Glass is blown into the cork molds filling the negative space as it expands and as the molds are removed, oxygen seeps in between the materials causing the surface of the cork to catch fire, thereby destroying the mold in the process. The finished piece isn’t revealed until it’s excavated from the cork so they never know what they’re going to get. The one-of-a-kind results resemble the textures found on mountain, glaciers, rocks, and glacier pools as if they were “hurled into outer space.”
<a href="https://design-milk.com/excavated-vessels-by-jeff-martin-joinery/excavated-vessels-jeff-martin-0/" data-wpel-link="internal"><img src="https://design-milk.com/images/2018/06/Excavated-Vessels-Jeff-Martin-0-810x538.jpg" alt="Excavated Vessels by Jeff Martin Joinery" /></a> While we’ve previously featured the work of <a href="http://jeffmartinjoinery.ca/" rel="noopener external noreferrer" data-wpel-link="external">Jeff Martin Joinery</a>, we’ve only seen his beautiful wooden furniture pieces. Now, the designer is exploring new mediums using scrap materials as inspiration in a series called <a href="http://jeffmartinjoinery.ca/EXCAVATED-VESSELS" rel="noopener external noreferrer" data-wpel-link="external">Excavated Vessels</a>. The blown glass vessels are made using remnants from their cork casting processes used in the production of their furniture and mirrors.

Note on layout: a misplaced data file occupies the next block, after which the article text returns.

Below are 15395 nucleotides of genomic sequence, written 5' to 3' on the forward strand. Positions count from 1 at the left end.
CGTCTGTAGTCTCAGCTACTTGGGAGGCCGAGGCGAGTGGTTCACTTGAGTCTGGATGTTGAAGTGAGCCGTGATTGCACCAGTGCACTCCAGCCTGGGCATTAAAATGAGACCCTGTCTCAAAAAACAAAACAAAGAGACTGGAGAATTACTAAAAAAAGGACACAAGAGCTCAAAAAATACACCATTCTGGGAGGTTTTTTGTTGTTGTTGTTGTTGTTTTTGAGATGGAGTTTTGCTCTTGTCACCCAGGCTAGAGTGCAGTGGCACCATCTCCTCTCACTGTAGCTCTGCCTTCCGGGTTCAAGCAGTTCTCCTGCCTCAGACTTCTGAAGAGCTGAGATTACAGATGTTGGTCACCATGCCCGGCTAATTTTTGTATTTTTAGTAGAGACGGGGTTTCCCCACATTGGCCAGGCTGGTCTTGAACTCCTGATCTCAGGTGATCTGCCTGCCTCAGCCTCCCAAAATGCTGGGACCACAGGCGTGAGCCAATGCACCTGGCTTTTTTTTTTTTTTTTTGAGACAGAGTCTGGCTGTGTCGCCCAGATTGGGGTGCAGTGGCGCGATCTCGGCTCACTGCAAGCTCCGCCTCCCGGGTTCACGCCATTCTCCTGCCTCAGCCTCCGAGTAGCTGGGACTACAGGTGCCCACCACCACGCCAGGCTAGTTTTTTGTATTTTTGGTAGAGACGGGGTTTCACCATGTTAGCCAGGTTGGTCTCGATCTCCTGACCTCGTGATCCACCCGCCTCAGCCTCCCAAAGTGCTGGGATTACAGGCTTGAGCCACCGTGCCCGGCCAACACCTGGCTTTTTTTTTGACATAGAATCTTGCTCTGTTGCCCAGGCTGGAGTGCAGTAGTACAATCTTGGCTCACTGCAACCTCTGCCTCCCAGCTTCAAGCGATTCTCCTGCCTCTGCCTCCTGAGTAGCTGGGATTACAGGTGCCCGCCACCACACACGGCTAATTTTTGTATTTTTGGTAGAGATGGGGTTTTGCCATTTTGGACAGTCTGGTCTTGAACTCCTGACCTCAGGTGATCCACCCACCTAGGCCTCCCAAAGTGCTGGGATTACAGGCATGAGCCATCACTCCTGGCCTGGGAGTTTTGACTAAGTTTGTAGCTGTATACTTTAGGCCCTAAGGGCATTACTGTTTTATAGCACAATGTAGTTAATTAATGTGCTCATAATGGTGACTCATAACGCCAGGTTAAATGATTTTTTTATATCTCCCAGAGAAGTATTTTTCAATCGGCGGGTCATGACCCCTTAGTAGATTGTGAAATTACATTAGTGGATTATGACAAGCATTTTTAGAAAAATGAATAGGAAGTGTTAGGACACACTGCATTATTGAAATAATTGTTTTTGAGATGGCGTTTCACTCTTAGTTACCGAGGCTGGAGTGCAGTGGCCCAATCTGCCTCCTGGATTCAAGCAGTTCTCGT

<img src="http://feeds.feedburner.com/~r/design-milk/~4/qwwZpsy5GNs" height="1" width="1" alt=""/>